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By now most of your body should be far more relaxed. But if you’ve been concentrating hard, your face is probably very tense and, apart from being a waste of energy, that’s also the quickest way to get wrinkles. So relax it quickly. I should warn you that relaxing all the muscles in your face is going to make you look really gormless. So here goes! Imagine that you’ve got a slice of lemon in your mouth and it’s extremely sour. Squeeze the whole of your face against it, mouth, nose, eyes and cheeks. Blow out one small candle and let your face sag, so that your mouth falls open, the flesh sags off your cheekbones, and your eyelids feel heavy and close of their own accord.

Check for the last time that you are relaxed everywhere. Then lie peacefully where you are for a little while. Most people feel rather sleepy when they’re as relaxed as you are now. Some actually fall asleep. Relaxation is a good cure for insomnia.

Enjoy your rest. But be warned. Take your time about getting up again after relaxation like this. On no account jump up suddenly or you will feel giddy. Your body is now functioning at a much lower level; your breathing is more shallow; your heartbeat is slower. You’ve calmed everything down and made the whole of your body work at a slower speed. So you need to take time to get back to normal. Don’t rush anything.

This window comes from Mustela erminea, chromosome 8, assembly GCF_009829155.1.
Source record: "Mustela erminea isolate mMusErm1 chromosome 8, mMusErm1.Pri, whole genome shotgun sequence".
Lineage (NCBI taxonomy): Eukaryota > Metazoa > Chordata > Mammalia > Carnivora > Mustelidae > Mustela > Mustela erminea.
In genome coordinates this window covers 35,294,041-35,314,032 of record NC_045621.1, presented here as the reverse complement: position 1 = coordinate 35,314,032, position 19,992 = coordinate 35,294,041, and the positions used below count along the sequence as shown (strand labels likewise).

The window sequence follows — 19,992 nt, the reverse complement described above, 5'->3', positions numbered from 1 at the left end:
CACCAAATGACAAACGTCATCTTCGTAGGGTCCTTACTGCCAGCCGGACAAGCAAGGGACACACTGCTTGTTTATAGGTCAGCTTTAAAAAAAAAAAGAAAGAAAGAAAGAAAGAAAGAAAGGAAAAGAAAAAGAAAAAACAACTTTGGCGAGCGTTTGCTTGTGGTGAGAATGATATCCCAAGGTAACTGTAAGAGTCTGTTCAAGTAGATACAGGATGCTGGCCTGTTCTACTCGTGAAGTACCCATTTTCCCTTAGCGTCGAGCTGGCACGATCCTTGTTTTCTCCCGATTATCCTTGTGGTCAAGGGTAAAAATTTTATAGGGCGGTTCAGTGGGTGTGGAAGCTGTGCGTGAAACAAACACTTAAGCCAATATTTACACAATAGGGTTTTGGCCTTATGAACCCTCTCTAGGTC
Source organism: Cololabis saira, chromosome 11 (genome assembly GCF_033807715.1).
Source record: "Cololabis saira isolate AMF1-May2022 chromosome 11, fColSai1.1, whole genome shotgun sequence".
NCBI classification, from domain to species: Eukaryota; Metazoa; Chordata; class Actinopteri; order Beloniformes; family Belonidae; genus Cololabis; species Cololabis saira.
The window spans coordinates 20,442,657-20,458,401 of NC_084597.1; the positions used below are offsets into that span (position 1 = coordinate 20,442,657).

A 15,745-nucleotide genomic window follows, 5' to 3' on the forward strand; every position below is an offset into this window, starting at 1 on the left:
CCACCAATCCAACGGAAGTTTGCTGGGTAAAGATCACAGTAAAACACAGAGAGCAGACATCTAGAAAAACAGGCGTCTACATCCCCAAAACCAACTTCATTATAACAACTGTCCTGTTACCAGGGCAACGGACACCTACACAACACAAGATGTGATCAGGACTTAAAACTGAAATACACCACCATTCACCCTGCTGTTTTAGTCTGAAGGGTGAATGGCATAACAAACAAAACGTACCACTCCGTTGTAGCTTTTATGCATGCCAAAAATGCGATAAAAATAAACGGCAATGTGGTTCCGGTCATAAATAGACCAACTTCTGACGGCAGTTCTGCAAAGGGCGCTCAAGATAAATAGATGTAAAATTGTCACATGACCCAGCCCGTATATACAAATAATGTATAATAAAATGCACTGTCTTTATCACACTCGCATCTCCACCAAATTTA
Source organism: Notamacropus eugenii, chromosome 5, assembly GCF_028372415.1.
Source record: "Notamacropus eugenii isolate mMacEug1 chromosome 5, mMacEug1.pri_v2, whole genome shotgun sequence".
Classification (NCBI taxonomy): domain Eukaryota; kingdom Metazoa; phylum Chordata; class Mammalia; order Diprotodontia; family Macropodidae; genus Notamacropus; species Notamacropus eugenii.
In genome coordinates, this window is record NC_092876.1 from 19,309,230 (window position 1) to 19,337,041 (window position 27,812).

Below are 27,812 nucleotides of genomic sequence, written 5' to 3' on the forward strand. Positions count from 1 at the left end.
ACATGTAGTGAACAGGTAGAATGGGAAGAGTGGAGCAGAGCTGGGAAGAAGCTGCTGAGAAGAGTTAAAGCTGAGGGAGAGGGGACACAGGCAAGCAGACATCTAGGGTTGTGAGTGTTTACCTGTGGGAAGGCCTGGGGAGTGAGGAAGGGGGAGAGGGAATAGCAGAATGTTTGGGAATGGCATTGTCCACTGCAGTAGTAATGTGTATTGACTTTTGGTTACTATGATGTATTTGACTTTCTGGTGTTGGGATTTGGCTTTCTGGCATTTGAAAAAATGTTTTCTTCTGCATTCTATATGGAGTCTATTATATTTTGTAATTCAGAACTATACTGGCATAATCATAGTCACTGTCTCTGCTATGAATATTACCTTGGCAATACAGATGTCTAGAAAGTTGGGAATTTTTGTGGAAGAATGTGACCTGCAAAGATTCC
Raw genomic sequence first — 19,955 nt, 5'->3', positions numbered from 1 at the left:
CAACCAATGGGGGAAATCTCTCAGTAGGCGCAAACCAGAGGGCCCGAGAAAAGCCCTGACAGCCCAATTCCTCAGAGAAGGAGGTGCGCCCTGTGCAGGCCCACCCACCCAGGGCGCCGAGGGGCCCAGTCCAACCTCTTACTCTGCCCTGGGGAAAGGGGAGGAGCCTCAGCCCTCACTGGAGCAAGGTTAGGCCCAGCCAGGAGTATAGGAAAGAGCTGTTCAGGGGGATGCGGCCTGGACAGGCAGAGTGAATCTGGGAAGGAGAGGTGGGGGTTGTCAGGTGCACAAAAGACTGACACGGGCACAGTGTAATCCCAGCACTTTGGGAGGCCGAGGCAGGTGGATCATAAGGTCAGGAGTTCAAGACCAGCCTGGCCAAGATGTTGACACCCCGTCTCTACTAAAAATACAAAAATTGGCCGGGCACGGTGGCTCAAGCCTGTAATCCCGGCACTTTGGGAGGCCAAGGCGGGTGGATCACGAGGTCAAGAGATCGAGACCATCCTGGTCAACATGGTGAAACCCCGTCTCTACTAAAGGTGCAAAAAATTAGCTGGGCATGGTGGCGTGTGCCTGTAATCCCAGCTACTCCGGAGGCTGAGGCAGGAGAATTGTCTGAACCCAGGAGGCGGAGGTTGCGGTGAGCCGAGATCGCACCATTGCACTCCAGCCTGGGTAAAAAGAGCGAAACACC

When you want to get up, start by clenching and unclenching your fists several times so that your blood will circulate a little more quickly. You might find that your fingertips begin to tingle when you do this. Now sit up slowly and swing your legs over the edge of the bed, or sit with your knees raised if you are on the floor. Get used to the new position and then finally you will be ready to stand up and walk around again.

Back to normal. How was that?

Practise regularly until you can relax at will. Certainly try to find twenty minutes to half an hour each day if you can. Early in the morning or late at night—choose the time that suits you best. Gradually you will begin to feel better all over. Regular relaxation is the key to coping with both the cramps and the aching miseries. As you grow more proficient, you will learn which part of your body is most tense and so requires the most attention to relax. It’s different with everybody.

Outside help-Some people find it hard to learn to relax with or without a friend to help and wish there was someone around to teach them. The National Childbirth Trust has been running relaxation classes for expectant mothers for over twenty-one years now and some of their groups can provide teachers for women who suffer from period pain. If you live in the Leeds area you’re in luck, for the Leeds branch is particularly well organized in this respect. In any case, look up the Trust in your local telephone directory; there may be a branch near you. Or contact their headquarters, at 9 Queensborough Terrace, London W2 3TB (Telephone: 01-229 9319).